1983 Eckert-Mauchly Award Recipient
Professor Emeritus Tom Kilburn FRS was born on August 11th 1921. He was born and brought up in Dewsbury, Yorkshire. He died on January 17th 2001 in Manchester after twenty years of quiet retirement, in the city where he made such a great contribution to the first 25 years of computer development.
Tom Kilburn went early in the war to Cambridge University, where he read Mathematics. He joined the Air Corps at Cambridge, but knew that because he needed to wear glasses he would not be able to be a pilot when he was called up. But in his last year he attended a lecture by C.P. Snow at Cambridge to recruit graduates for unspecified key work for the war effort, so he signed up for that. On his call-up, after graduating with a 1st in 1942, he was ordered to take a City & Guilds crash course in electricity, magnetism and electronics in London, and then to report to the Telecommunications Research Establishment (TRE) at Malvern, where he was assigned to Freddie Williams' group. In 1992 Tom reflected on his first meeting with his new boss and future collaborator:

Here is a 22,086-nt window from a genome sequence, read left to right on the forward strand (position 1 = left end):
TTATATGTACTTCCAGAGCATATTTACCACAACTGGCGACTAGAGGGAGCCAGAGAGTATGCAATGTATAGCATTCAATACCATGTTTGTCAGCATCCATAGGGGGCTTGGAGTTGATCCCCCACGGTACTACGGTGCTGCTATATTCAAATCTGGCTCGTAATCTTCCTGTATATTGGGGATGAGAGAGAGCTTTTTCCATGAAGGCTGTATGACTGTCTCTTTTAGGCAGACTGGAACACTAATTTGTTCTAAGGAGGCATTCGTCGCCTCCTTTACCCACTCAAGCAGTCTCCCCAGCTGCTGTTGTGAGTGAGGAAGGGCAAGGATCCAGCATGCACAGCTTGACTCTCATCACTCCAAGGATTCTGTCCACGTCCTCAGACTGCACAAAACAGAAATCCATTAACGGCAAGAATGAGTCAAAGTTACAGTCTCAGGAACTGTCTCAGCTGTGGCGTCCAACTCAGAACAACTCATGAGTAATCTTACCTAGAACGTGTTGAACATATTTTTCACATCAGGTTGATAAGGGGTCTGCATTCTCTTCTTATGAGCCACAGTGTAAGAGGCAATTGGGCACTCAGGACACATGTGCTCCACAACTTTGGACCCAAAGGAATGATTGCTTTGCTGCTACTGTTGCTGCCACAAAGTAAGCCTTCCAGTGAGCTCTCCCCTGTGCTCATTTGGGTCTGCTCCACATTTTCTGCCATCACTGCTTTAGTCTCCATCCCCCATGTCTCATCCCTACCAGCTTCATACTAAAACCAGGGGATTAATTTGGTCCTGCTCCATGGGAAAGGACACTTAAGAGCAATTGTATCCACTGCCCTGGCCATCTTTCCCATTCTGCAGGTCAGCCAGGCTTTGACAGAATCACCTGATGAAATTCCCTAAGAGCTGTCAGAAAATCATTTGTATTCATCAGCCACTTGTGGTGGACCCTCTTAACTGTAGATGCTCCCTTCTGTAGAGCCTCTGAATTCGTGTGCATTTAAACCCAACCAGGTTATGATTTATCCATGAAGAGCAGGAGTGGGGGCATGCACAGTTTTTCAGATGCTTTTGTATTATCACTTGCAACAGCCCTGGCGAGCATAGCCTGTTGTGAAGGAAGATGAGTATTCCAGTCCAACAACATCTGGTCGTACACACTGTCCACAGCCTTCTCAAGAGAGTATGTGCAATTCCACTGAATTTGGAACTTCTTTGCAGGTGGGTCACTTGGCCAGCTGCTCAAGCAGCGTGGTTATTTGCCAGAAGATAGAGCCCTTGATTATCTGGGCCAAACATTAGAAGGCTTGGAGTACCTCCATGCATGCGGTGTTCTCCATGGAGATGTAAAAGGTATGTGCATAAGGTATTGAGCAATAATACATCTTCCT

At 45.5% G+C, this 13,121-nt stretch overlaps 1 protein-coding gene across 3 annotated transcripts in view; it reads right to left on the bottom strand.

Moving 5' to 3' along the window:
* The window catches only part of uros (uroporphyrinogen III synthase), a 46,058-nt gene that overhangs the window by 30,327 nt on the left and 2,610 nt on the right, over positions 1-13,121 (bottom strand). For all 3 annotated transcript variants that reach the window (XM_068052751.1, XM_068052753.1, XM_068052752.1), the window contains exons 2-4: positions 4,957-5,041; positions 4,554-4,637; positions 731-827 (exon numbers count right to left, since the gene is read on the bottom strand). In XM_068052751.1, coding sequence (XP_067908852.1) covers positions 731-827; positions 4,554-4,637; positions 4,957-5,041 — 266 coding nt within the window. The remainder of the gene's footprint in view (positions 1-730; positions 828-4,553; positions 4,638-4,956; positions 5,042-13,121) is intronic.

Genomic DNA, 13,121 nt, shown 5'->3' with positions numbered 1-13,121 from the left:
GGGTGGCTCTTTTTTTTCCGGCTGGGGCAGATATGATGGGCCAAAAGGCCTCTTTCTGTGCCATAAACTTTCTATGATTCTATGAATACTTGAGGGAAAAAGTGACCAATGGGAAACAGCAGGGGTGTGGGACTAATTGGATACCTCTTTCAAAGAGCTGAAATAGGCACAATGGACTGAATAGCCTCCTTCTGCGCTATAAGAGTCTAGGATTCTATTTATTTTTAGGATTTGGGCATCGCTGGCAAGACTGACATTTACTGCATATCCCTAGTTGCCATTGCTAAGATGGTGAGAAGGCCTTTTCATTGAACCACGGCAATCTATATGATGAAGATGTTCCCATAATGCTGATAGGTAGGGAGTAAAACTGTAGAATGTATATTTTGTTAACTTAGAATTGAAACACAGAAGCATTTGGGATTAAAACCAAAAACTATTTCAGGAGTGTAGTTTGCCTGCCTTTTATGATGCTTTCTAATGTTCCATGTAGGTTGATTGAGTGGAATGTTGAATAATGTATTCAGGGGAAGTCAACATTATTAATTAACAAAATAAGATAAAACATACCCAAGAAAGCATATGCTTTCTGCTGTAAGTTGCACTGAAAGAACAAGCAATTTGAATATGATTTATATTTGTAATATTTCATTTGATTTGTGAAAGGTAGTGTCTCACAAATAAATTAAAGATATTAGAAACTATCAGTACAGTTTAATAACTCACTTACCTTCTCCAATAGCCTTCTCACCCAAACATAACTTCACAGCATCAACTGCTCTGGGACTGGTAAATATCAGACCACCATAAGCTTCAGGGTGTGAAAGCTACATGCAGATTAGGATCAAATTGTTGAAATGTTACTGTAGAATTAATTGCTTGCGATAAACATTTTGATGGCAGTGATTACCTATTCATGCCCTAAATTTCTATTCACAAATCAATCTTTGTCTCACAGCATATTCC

"I didn't know Freddie Williams until that day and in effect he said `Oh God, you don't know anything?' and I said, `No'. That was the sort of relationship at the start. But of course by the time we left Malvern - that was four years later - the relationship was quite different."
Freddie Williams led a small group that acted as think-tank and problem-solver for radar and other defence areas, for anything involving electronic circuits. The group occupied a single room in Malvern College's cricket pavilion, and Tom Kilburn picked up the required knowledge and expertise quickly. By the end of the four years he was running his own projects and had logged around 500 hours flying, typically taking experimental equipment to other sites and testing it in the air. In 1946 he spent a month in Canada. Read more about Kilburn here.